As more people find out about you you’re sure to attract the wrong kind of attention and face swarms of paid trolls who’ll want to silence you or buy you off. Hang in there.

    By the way, I hope everyone reads the comments following the Iowa Writers’ link — not hard to believe, in the American way, some of those people were paid to try to kill the message.

    Want to hear what you find out about Leonard Cohen. Nothing would surprise me.

  8. Big Swede says:

    Yeah those Ruskies would never stoop to the low levels of our CIA.

    • Happy New Year! 1967 can only be better than ’66! Keep moving forward.

      • Big Swede says:

        JFK’s trip to Dallas was in ’63. Shall I go back that far?

        • Well, the Soviet scare was never real, just agitation propaganda, whereas the JFK matter was real coup d’etat. I’ll be concerned abut real over fake any day.

        • Big Swede says:

          When God Goes Away, Superstition Takes His Place

          Human beings feel instinctively that the visible reality that we live in day to day is connected to something larger and more mysterious. When belief in God goes away, the hunger for meaning and connection with a truth beyond the business of daily life remains.-American Interest

        • Big Swede says:

          Same source.

          “People who think themselves too rational for religious belief end up believing in “astral forces”, ghosts and other phenomena. Sometimes these superstitions take the deadly form of political ideologies that fanatical believers take up with religious fervor—communist atheists murdered tens of millions of people in the 20th century in the irrational grip of an ugly ideology. They scoffed at the credulity of religious believers even as they worshipped the infallible insights of Stalin. Similarly, the Nazis presented their faith as an alternative to the “outgrown superstitions” of historic Christianity.”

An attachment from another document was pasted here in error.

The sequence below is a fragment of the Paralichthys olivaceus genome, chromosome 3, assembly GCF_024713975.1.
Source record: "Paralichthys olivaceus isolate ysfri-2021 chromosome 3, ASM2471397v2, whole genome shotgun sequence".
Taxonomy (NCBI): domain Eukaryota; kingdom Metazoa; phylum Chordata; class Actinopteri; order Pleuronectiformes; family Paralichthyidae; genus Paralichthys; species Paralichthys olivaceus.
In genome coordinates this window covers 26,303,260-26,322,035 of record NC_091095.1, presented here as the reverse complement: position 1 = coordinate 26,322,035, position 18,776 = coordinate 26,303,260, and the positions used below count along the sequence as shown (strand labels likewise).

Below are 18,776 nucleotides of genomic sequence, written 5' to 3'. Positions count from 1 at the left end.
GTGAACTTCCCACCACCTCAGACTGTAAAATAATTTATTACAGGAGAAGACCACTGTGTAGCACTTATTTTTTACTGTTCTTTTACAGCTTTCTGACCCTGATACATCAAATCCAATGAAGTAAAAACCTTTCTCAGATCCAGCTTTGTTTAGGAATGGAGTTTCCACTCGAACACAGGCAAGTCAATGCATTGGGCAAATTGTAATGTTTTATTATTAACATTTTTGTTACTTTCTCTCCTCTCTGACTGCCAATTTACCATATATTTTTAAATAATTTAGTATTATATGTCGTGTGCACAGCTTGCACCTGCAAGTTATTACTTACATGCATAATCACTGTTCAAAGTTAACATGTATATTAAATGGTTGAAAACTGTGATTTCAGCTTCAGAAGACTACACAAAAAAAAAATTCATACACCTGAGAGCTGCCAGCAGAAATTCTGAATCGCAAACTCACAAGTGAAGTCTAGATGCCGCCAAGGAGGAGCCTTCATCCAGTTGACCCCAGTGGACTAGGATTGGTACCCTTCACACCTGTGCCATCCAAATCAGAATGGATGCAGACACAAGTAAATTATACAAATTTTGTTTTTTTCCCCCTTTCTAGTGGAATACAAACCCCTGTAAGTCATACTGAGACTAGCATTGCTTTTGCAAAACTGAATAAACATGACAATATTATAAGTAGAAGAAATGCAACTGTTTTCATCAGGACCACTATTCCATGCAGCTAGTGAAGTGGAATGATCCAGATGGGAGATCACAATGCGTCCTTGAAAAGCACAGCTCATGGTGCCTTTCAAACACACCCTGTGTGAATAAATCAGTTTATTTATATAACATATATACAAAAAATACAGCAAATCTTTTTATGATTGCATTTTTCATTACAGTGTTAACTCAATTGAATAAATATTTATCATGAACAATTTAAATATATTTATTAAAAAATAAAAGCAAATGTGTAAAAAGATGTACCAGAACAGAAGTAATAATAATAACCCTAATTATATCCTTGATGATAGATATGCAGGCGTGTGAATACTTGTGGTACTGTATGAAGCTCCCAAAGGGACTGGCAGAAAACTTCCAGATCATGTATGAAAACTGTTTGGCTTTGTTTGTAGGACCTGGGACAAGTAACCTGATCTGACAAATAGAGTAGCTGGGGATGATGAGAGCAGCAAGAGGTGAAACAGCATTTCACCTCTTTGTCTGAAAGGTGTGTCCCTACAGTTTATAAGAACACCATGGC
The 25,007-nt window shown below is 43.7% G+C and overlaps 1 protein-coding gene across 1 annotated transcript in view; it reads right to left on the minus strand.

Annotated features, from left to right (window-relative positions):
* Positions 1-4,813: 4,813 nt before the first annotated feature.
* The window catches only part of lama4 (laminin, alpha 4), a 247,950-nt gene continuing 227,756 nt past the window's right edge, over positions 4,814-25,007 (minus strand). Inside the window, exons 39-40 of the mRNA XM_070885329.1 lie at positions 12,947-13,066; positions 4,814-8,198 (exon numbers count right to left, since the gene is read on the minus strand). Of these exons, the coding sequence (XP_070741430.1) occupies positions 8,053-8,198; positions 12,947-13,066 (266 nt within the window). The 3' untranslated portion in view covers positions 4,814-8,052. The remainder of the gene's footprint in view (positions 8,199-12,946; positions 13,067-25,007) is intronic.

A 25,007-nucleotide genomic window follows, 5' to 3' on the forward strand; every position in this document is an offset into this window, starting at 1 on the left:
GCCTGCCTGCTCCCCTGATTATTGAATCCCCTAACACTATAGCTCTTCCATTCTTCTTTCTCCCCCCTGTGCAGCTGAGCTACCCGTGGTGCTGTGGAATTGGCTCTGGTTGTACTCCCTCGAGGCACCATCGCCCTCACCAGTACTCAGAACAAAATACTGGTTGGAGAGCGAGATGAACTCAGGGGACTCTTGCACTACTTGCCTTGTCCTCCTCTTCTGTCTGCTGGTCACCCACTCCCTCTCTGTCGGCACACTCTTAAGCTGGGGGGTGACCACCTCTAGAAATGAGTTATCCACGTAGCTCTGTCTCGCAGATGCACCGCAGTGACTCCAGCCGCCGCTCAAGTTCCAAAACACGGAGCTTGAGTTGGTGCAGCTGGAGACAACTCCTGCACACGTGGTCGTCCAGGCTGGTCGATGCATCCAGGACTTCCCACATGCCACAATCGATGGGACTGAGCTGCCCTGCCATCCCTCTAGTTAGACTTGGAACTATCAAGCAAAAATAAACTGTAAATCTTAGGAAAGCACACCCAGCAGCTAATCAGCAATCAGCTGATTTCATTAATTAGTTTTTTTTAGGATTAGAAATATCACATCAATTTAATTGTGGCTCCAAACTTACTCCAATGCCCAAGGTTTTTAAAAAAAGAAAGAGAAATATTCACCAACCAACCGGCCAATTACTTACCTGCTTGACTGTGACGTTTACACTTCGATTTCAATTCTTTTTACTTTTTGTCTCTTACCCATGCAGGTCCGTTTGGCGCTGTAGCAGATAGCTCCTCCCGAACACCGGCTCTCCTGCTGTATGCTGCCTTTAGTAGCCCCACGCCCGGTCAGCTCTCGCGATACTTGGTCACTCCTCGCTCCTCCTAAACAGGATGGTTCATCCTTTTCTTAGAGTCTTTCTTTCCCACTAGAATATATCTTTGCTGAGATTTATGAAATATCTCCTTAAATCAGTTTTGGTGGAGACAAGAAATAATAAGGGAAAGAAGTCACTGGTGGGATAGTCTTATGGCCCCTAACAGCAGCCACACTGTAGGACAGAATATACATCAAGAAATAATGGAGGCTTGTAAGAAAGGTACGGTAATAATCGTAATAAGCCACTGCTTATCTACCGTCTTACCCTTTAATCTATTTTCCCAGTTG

• Nice sounding quote, but completely wrong. It is not like that at all. Absence of belief in a deity as taught to us as children merely leaves a longing for understanding that leads to curiosity, awe and wonder at the universe. Not having “the answer” is no problem for the curious mind. Einstein, himself agnostic, often commented in awe at what he saw out there. It’s marvelous, and incomprehensible, and that is satisfying enough.

  9. steve kelly says:

    Swede. The Thirty Years Wars/The Enlightenment. Google it. A neo-theocracy will not protect your individual freedom any more than the God-free, corporate, authoritarian security/police state. Get real man, we’re trying to run an empire here.

  10. steve kelly says:

    “We are tolerated as citizens, Wolin warns, only as long as we participate in the illusion of a participatory democracy. The moment we rebel and refuse to take part in the illusion, the face of inverted totalitarianism will look like the face of past systems of totalitarianism.” – Chris Hedges from “Sheldon Wolin and Inverted Totalitarianism:”